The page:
This year marks thrash metal's 30th anniversary, and what better way to celebrate than watching one of the Big Four bands that helped to bring it to the masses?
Tonight, Slayer will bring their pulse-pounding metal to the South Side Ballroom at Gilley's in Dallas. It's their first tour since guitarist Jeff Hanneman's death early this year from complications due to liver failure. They planned a memorial to their legendary bandmate, but plans for that element of this tour fell through.
"We had put together a nice stage setup and management dropped the ball on it," says frontman Tom Araya of his band's memorial to Hanneman in a recent phone interview. "It was something we wanted to do, and they dropped the ball. And I'm throwing them under the bus for it. They messed up. It was something I felt was really important to do."
In an email, management told us they wound up canceling because it was going to cost too much.
See also: Jeff Hanneman of Slayer is Dead
Earlier this year, Hanneman was in a California hospital recovering from necrotizing fasciitis, a flesh-eating disease people who suffer from chronic liver disease are susceptible to contract. In 2011, he was bitten by a brown recluse spider. "Didn't even feel it," he later told Classic Rock magazine. "But an hour later I knew I was ill." The spider's bite had become infected.
At their upcoming show in Dallas, Araya and the rest of the band -- Kerry King, Paul Bostaph and Gary Holt (formerly of Exodus), who filled in for Hanneman when he fell ill -- had originally planned to honor their fallen brother's memory with a special tribute. Now it's just a backdrop with Hanneman's Heineken logo.
"But the fact that we're playing Slayer music, that's a memorial in itself," Araya says. "Like I said, the majority of the stuff that we play live is all Hanneman's music." It was the ball-crushing sound of hard rock acts such as Iron Maiden, Venom and Queen that influenced Hanneman to combine elements of punk rock with the growling rhythms of Black Sabbath's Tony Iommi. He not only wrote the songs, but he also helped other band members like King put together ideas.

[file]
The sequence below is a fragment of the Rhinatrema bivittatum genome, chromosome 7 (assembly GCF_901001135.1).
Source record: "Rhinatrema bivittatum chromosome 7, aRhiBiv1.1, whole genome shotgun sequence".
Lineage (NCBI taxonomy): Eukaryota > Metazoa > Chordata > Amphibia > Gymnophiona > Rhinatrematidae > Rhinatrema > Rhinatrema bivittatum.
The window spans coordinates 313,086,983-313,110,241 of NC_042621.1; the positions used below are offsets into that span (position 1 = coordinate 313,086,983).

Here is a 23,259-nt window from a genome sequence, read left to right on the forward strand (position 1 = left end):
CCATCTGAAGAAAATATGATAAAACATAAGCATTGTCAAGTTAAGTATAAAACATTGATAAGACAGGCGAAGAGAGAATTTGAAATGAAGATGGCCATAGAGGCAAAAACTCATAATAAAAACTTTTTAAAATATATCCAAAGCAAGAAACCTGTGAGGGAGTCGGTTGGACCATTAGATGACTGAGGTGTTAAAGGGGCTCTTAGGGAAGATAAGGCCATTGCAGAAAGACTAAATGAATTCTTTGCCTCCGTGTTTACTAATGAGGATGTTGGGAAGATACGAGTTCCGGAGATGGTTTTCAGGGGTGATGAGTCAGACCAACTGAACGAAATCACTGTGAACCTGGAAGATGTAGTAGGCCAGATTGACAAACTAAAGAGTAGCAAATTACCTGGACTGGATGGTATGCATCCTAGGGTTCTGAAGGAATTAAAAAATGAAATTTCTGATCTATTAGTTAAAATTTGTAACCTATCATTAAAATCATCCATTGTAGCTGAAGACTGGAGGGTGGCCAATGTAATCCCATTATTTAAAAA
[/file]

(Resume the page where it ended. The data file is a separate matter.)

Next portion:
Araya's been fronting Slayer since its early beginnings. Hanneman was a telemarketer and had met Slayer's other guitarist, King, when they auditioned for the same band. Araya had jammed with King in another band called Quits. Former drummer Dave Lombardo was delivering pizza to the guys and later asked to join their new band.
In 1986, Slayer released their third album, Reign in Blood, and critics hailed it as the best thrash metal album of all time. Their fourth album South of Heaven produced two of their most influential songs -- "South of Heaven" and "Mandatory Suicide."
Thirty years later, Slayer is still dominating stages with their mind-crushing metal.
"Dude, earplugs, I recommend them," Araya says. "I wear hearing aids. Thirty years of playing loud music on stage. Thirty years of not making any effort to protect them. I lost 10 to 20 percent of my hearing. One side is worse than the other."
Araya wears his hearing aids at home, but as soon as he hits the stage with his band Slayer, he takes them out. "Everything is loud enough as it is," he says and laughs. "My hearing's not that bad that I can't hear the music we're playing."
And it was at home where Araya learned that his friend and bandmate had passed away. He'd been sending him text messages about Hanneman's new song.
"He shared it with everybody," Araya says. "I listened to it and thought it was great. I knew exactly what he wanted. I could hear it, and I talked to him about it. He was like, 'Yeah, that's what I'm trying to do. I want to beef up the guitar sound and do more guitar chord harmonies.' He was just explaining to me the song, and I told him I'd listen to it and come up with something as far as lyrical and melody ideas."
The guys are working on a follow-up to 2012's World Painted Blood, and plan to include Hanneman's final song on the album.
"Before, when we were playing and doing these shows without Jeff, there was hope that he would come back," Araya says. "I always felt that he would come back and be part of what we do."
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